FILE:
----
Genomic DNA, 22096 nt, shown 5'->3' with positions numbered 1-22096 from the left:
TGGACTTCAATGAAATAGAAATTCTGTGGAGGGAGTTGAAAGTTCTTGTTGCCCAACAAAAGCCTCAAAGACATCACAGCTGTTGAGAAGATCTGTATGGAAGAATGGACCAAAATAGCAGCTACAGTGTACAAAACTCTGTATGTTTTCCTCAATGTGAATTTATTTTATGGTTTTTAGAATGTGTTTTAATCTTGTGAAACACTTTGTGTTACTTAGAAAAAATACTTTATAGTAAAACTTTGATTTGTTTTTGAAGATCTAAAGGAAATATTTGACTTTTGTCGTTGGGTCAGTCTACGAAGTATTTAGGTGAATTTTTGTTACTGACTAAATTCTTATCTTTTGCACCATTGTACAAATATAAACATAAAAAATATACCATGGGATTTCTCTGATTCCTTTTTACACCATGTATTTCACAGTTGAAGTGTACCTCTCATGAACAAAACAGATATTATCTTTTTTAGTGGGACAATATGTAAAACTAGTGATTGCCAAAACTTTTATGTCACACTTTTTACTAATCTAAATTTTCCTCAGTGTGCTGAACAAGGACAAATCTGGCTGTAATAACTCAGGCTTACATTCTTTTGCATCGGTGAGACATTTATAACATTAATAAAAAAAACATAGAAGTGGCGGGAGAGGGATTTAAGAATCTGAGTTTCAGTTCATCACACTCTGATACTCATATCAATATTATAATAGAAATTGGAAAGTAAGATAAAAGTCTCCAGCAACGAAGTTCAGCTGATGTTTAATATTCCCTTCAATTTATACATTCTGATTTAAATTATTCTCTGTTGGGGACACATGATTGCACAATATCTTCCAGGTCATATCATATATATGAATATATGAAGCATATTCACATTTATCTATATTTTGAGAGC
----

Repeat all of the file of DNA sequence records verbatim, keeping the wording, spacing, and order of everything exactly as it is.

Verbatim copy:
Genomic DNA, 22096 nt, shown 5'->3' with positions numbered 1-22096 from the left:
TGGACTTCAATGAAATAGAAATTCTGTGGAGGGAGTTGAAAGTTCTTGTTGCCCAACAAAAGCCTCAAAGACATCACAGCTGTTGAGAAGATCTGTATGGAAGAATGGACCAAAATAGCAGCTACAGTGTACAAAACTCTGTATGTTTTCCTCAATGTGAATTTATTTTATGGTTTTTAGAATGTGTTTTAATCTTGTGAAACACTTTGTGTTACTTAGAAAAAATACTTTATAGTAAAACTTTGATTTGTTTTTGAAGATCTAAAGGAAATATTTGACTTTTGTCGTTGGGTCAGTCTACGAAGTATTTAGGTGAATTTTTGTTACTGACTAAATTCTTATCTTTTGCACCATTGTACAAATATAAACATAAAAAATATACCATGGGATTTCTCTGATTCCTTTTTACACCATGTATTTCACAGTTGAAGTGTACCTCTCATGAACAAAACAGATATTATCTTTTTTAGTGGGACAATATGTAAAACTAGTGATTGCCAAAACTTTTATGTCACACTTTTTACTAATCTAAATTTTCCTCAGTGTGCTGAACAAGGACAAATCTGGCTGTAATAACTCAGGCTTACATTCTTTTGCATCGGTGAGACATTTATAACATTAATAAAAAAAACATAGAAGTGGCGGGAGAGGGATTTAAGAATCTGAGTTTCAGTTCATCACACTCTGATACTCATATCAATATTATAATAGAAATTGGAAAGTAAGATAAAAGTCTCCAGCAACGAAGTTCAGCTGATGTTTAATATTCCCTTCAATTTATACATTCTGATTTAAATTATTCTCTGTTGGGGACACATGATTGCACAATATCTTCCAGGTCATATCATATATATGAATATATGAAGCATATTCACATTTATCTATATTTTGAGAGC